February 2, 2021 § 11 Comments
My first freelance essays were accepted when I turned seventeen—fittingly, for the magazine of that name. The first, about my sister’s suicide attempt and my own self-blame for not having seen it coming, was contracted but didn’t run. I learned what a “kill fee” meant, and that knowledge, plus a check, was reward enough, especially since I’d written that essay for one reason only: to get the secret off my chest.
And maybe it was better that piece got killed. I’d given no thought to hiding a national publication from my mother and sisters, who weren’t aware that I was scribbling about family skeletons and sending those unsolicited pieces over the transom, learning the rules of the game from a library copy of Writer’s Market.
Seventeen did run my second essay. I still remember the agonizing wait for the issue (readership: three million) to appear. “Tear sheets” were mailed to me, but I wanted to see the real thing at my local Jewel Foods. I can still feel the tickle of sweat as I flipped past Cover Girl and Anais Anais ads searching for my name. Not bad for a kid who’d received D’s and F’s from my high school teachers.
There was only one problem with my debut article. I hadn’t written most of it.
My essay was about my experience as a punk guitarist treated dismissively by a stage manager in a small Wisconsin town. My bandmates and I were in the green room, about to go on. The manager asked me to leave, assuming I was a groupie. I bristled and strutted onstage anyway. That was my embarrassingly small story. Summed up in one sentence: Yes, girls do play guitar.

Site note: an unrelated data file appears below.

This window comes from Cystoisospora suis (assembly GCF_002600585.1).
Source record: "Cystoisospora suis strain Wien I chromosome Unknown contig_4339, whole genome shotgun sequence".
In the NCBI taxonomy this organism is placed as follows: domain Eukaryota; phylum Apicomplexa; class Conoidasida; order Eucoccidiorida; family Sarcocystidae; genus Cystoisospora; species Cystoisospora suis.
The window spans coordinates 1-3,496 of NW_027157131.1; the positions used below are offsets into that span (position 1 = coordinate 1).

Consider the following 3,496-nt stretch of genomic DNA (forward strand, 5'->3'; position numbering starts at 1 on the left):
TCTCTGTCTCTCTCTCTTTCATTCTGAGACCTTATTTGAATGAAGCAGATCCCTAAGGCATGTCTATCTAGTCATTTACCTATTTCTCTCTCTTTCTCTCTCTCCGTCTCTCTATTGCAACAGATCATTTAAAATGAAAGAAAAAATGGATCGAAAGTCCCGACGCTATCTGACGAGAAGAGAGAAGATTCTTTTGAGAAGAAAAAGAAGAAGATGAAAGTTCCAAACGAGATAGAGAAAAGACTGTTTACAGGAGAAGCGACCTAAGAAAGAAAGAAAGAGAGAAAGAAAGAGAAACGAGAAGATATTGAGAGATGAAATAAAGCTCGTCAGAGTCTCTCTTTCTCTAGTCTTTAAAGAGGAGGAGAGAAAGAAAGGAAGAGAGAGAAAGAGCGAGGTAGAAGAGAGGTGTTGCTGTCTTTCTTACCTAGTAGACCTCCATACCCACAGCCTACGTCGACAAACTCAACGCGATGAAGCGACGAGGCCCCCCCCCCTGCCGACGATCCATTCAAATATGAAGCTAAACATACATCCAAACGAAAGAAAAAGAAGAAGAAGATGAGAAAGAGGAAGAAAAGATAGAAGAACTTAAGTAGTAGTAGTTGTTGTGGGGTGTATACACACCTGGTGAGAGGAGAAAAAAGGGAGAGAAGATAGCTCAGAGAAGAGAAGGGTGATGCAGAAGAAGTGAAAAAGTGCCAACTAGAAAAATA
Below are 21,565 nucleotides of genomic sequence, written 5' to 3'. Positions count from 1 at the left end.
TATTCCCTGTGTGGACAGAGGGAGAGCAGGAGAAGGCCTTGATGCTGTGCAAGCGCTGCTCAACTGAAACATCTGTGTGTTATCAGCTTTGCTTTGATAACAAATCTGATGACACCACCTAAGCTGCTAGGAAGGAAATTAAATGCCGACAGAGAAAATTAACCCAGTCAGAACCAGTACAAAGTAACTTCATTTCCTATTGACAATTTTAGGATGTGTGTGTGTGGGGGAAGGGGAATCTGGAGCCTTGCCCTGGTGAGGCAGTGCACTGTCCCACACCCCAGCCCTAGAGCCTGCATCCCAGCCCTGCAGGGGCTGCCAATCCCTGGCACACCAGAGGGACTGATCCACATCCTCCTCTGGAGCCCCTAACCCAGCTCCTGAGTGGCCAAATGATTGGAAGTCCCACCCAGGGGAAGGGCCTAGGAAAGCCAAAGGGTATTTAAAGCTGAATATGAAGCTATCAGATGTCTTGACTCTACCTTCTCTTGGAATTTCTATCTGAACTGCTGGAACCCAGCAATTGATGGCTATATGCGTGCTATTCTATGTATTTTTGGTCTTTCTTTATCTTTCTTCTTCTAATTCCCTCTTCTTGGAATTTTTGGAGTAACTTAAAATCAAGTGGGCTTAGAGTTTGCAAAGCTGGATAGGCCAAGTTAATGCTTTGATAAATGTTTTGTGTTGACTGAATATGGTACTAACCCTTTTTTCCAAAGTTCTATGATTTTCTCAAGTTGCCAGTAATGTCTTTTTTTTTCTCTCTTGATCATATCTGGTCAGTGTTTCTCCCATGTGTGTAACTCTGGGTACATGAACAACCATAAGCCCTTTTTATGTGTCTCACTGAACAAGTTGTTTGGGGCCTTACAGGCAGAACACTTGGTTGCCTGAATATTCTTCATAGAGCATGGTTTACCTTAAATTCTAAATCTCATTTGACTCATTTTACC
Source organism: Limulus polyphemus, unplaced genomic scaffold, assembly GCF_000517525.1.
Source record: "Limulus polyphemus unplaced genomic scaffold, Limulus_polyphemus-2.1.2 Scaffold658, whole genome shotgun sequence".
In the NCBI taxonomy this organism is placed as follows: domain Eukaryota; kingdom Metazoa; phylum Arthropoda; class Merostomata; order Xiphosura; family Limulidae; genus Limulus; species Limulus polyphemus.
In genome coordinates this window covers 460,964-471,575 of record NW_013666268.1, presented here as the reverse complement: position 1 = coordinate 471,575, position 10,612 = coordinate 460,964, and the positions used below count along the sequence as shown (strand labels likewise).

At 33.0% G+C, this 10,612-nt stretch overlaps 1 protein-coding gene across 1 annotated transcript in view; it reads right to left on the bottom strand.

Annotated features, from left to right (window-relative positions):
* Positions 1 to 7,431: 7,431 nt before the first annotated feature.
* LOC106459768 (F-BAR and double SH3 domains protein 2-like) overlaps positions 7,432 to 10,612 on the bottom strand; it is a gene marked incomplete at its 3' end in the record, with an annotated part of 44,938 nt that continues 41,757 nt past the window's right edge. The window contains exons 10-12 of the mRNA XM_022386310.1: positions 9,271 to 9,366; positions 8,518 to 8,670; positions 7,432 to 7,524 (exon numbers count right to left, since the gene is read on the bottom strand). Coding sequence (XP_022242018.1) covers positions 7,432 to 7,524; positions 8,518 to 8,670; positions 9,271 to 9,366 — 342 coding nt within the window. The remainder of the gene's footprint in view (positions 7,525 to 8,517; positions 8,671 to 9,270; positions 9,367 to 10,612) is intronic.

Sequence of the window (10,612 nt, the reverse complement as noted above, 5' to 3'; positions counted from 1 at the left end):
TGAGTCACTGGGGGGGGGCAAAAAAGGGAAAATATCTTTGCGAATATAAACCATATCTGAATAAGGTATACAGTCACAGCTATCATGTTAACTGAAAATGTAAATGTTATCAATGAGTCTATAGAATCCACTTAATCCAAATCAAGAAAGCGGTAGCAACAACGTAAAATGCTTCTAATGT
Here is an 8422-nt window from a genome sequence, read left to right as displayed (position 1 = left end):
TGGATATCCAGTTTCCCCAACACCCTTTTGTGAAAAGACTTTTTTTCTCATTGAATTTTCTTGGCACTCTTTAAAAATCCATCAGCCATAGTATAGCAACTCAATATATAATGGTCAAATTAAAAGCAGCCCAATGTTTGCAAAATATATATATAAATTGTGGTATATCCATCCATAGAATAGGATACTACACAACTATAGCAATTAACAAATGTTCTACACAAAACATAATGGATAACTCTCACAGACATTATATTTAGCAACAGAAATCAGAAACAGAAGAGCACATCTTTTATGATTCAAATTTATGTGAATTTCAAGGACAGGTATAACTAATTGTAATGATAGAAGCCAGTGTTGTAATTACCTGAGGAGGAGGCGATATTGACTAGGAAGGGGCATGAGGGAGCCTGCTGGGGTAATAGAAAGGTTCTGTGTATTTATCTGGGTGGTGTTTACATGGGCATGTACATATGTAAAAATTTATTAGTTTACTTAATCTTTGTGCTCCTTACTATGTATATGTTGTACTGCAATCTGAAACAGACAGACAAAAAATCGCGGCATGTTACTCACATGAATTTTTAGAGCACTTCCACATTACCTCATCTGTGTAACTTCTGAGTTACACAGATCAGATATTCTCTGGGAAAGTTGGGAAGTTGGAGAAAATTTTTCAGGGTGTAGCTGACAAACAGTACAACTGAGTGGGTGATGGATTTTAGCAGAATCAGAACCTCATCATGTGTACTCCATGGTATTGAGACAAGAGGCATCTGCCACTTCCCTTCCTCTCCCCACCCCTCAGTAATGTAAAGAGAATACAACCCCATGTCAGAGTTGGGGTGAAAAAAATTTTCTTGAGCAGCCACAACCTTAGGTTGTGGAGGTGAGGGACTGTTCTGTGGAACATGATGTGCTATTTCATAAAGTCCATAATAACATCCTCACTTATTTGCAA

The core anecdote had made the cut, but everything else on those slick pages was false. My memory is hazy about the editing process that had occurred months earlier. Maybe I saw pre-pub drafts, but the final published piece still confused me.
In this new essay, my garage band, lamentably called Scamshatter, now had an even worse name: “Steve and the Seymours.” Stranger yet was an invented argument with a boyfriend, Gary, and his subsequent trip to the 7-11 for a frozen burrito, during which I picked up his Fender bass the first time. By the time Gary got back, he was disturbed to find I was already playing better than he could.
None of it was even vaguely inspired by my original submission. Not the 7-11, not the burrito, not the bass, not the boyfriend, not the envy, and certainly not my inexplicable, spontaneous talent.
I’m not expecting you to care about the specifics (Steve and the Seymours?); only to inhabit a young writer’s confusion that our experiences, even those we struggle to shape and make permanent with our own inexpert hands, can be so easily erased.
I still cashed the check—a year’s babysitting wages. I still held onto that issue as a prized possession. I even named my next dog after the editor. And for more than a decade, long after I quit the guitar, I kept writing and publishing essays. In 2002, I turned to writing novels. And here I am, nearing fifty, coming full circle in three peculiar ways:
I just bought a cheap guitar, intent on trying again. Can I now admit I never knew more than three chords? (I just did.)
My new novel, Annie and The Wolves, launches today. In it, a narrator’s inability to deal squarely with her sister’s suicide as well as the reason behind it—trauma, created by rape—plays a central role. (There’s that first killed essay.)
And I’m venturing back into creative nonfiction, writing essays that expose family secrets. Even though I’ve now written a novel fixated with memory and complicity, I still think there’s a place to drop fiction’s veil, if only for a thousand words, to say, “This is based on something real. This happened to my family.”
I want to invite readers to recognize their own stories in mine. But I’m also making up for that teenager’s experiences, wanting to prove it’s possible to write about suicide and incest (and guitars) without anyone killing those essays or rendering them absurdly unrecognizable.